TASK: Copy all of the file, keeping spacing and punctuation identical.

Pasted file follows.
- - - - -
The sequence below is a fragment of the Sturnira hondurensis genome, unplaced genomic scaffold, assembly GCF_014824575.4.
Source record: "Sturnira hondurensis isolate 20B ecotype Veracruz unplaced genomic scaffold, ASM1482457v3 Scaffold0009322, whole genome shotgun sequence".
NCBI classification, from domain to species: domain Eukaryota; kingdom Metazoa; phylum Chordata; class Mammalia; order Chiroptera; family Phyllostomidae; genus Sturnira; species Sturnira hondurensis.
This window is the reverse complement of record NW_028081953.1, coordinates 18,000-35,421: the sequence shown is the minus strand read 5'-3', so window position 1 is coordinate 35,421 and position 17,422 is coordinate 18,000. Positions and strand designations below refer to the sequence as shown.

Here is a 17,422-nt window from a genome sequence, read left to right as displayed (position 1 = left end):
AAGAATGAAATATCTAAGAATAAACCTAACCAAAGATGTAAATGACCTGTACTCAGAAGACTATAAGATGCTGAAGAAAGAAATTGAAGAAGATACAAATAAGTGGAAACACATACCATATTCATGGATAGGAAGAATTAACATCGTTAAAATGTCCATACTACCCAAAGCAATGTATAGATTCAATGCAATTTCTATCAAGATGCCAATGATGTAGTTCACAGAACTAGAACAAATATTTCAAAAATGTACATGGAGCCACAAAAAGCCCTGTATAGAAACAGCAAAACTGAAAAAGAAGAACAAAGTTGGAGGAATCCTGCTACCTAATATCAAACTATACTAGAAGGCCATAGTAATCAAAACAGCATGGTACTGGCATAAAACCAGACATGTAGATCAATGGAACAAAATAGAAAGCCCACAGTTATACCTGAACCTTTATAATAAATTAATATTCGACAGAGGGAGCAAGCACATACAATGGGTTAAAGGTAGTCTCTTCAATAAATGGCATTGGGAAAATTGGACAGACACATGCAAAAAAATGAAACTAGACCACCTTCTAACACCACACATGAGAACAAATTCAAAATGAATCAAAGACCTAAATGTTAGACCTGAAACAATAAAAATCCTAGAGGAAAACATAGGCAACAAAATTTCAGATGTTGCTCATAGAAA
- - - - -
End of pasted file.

The sequence below is a fragment of the Sturnira hondurensis genome, unplaced genomic scaffold, assembly GCF_014824575.4.
Source record: "Sturnira hondurensis isolate 20B ecotype Veracruz unplaced genomic scaffold, ASM1482457v3 Scaffold0009322, whole genome shotgun sequence".
NCBI classification, from domain to species: domain Eukaryota; kingdom Metazoa; phylum Chordata; class Mammalia; order Chiroptera; family Phyllostomidae; genus Sturnira; species Sturnira hondurensis.
This window is the reverse complement of record NW_028081953.1, coordinates 18,000-35,421: the sequence shown is the minus strand read 5'-3', so window position 1 is coordinate 35,421 and position 17,422 is coordinate 18,000. Positions and strand designations below refer to the sequence as shown.

Here is a 17,422-nt window from a genome sequence, read left to right as displayed (position 1 = left end):
AAGAATGAAATATCTAAGAATAAACCTAACCAAAGATGTAAATGACCTGTACTCAGAAGACTATAAGATGCTGAAGAAAGAAATTGAAGAAGATACAAATAAGTGGAAACACATACCATATTCATGGATAGGAAGAATTAACATCGTTAAAATGTCCATACTACCCAAAGCAATGTATAGATTCAATGCAATTTCTATCAAGATGCCAATGATGTAGTTCACAGAACTAGAACAAATATTTCAAAAATGTACATGGAGCCACAAAAAGCCCTGTATAGAAACAGCAAAACTGAAAAAGAAGAACAAAGTTGGAGGAATCCTGCTACCTAATATCAAACTATACTAGAAGGCCATAGTAATCAAAACAGCATGGTACTGGCATAAAACCAGACATGTAGATCAATGGAACAAAATAGAAAGCCCACAGTTATACCTGAACCTTTATAATAAATTAATATTCGACAGAGGGAGCAAGCACATACAATGGGTTAAAGGTAGTCTCTTCAATAAATGGCATTGGGAAAATTGGACAGACACATGCAAAAAAATGAAACTAGACCACCTTCTAACACCACACATGAGAACAAATTCAAAATGAATCAAAGACCTAAATGTTAGACCTGAAACAATAAAAATCCTAGAGGAAAACATAGGCAACAAAATTTCAGATGTTGCTCATAGAAA